Tuesday, 25 January 2011

'You start Saul, and end up Paul'


I recently found a choral piece based on the story of Saul's conversion by the contemporary American composer Z. Randall Stroope. 'The Conversion of Saul' is set for double choir and is an impressive concert piece. The recording linked to here is one of the better ones (there are a few pre-recorded versions, but the videos are a little full-on...) 

The opening section of Stroope's piece evokes Saul's relentless persecution of the Christians. The choir sings 'Caedite, vexate, ligate vinculis!' Vinculis, condemnate vexate! (Saul! Murder, harass, bind into chains! Saul! Chain, prosecute and harass!). The tight rhythms of the repetitive chanting and percussive foot-stamping are swiftly, though gently replaced by the more sustained second section in which we hear  the  words 'Why do you persecute me, Saul? Why? Fall down on your knees, turn hatred into love. Turn darkness into light. Bow down, Saul! Bow down, Saul!'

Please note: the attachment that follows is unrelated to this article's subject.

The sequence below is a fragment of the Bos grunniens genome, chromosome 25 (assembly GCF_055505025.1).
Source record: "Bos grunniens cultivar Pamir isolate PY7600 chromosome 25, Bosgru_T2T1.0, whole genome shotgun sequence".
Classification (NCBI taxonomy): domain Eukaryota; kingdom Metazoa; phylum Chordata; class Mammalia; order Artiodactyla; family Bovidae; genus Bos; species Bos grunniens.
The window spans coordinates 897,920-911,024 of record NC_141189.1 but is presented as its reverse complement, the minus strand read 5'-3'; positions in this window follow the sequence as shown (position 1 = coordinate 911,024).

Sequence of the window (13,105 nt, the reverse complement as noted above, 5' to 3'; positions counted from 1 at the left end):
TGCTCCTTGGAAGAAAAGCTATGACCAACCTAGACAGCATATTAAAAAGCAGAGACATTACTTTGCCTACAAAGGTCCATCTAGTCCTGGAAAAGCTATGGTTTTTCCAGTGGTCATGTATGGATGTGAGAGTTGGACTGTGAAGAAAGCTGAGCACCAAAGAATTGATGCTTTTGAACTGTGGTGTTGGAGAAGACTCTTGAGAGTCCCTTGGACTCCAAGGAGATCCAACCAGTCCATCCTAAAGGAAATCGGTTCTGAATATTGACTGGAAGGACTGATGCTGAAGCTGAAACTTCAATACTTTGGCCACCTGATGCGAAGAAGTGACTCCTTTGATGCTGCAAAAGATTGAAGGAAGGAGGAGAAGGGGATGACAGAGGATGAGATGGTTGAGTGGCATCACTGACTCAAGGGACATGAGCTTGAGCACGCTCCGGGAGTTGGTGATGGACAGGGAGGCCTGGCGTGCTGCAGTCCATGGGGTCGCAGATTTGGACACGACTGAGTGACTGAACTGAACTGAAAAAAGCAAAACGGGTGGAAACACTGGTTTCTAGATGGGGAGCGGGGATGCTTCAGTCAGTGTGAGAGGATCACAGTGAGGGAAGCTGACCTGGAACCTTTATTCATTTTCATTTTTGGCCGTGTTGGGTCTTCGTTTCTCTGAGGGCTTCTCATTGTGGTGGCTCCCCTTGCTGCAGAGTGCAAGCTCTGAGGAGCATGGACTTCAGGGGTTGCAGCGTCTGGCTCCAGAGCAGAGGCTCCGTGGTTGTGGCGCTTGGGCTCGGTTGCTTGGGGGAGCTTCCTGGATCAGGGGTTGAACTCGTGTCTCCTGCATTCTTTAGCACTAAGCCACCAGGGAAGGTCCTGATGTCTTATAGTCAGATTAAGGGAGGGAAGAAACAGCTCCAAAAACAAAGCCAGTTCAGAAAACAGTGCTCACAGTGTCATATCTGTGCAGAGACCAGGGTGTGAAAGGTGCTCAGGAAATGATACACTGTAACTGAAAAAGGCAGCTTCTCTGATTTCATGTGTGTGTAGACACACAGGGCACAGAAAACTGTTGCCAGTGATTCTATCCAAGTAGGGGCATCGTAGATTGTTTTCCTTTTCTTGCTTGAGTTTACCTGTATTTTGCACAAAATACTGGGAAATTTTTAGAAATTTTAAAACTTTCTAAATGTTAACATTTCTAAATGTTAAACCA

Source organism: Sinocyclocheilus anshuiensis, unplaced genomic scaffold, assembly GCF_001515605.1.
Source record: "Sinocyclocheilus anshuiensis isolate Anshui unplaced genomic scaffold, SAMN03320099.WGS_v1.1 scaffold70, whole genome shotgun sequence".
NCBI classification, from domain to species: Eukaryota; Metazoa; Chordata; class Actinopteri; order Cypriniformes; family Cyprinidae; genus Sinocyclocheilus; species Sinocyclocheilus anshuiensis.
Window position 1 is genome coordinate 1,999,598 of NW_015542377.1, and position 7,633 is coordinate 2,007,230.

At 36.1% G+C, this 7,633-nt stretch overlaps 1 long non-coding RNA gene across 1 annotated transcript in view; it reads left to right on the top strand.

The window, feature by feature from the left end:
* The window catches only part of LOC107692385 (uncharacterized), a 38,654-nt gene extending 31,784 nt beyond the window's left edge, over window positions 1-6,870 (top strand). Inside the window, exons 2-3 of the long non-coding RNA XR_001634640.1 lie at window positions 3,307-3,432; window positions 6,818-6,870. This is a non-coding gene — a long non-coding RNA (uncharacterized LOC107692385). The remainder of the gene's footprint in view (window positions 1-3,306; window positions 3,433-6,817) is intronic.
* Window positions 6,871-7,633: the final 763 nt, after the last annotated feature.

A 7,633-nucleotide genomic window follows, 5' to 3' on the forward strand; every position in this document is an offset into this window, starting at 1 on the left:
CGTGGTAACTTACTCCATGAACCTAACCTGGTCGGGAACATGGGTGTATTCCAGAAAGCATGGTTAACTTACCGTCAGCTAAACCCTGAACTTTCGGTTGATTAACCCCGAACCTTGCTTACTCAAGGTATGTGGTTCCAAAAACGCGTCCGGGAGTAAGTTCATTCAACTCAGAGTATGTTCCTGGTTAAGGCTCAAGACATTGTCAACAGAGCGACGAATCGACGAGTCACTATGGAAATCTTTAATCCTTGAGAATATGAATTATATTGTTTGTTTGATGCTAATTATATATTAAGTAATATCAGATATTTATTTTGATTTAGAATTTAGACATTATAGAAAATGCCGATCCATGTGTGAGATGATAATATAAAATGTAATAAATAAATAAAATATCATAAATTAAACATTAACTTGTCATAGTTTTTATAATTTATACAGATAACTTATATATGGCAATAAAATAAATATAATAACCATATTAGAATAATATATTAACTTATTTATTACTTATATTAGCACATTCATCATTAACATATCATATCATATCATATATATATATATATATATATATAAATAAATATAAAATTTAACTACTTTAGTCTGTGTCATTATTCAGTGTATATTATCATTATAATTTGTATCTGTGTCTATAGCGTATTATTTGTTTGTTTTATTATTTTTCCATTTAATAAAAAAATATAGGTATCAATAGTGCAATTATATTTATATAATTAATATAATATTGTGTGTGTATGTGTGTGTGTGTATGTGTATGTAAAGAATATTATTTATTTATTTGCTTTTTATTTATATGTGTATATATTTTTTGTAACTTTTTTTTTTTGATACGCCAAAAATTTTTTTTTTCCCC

Tuesday, 18 January 2011

The Ordinariate: Anglican Ponderings


Well, “hurrah” for the establishment of the Ordinariate of Our Lady of Walsingham under the patronage of Blessed John Henry Newman. The happy birds ‘Te Deum’ sing! The Women’s Guild offers its sincere congratulations to the first priests of the Ordinariate: Father Andrew Burnham and Father John Broadhurst, and to the new ordinary, Father Keith Newton. Our prayers are also offered for those involved in setting everything up and for all those preparing to enter the Ordinariate this spring in the ‘first wave’ (eagerly clutching their yellow and white surfboards). There is much to come: sacrifice, uncertainty, trepidation; yet also, of course, a profound sense of joy and excitement.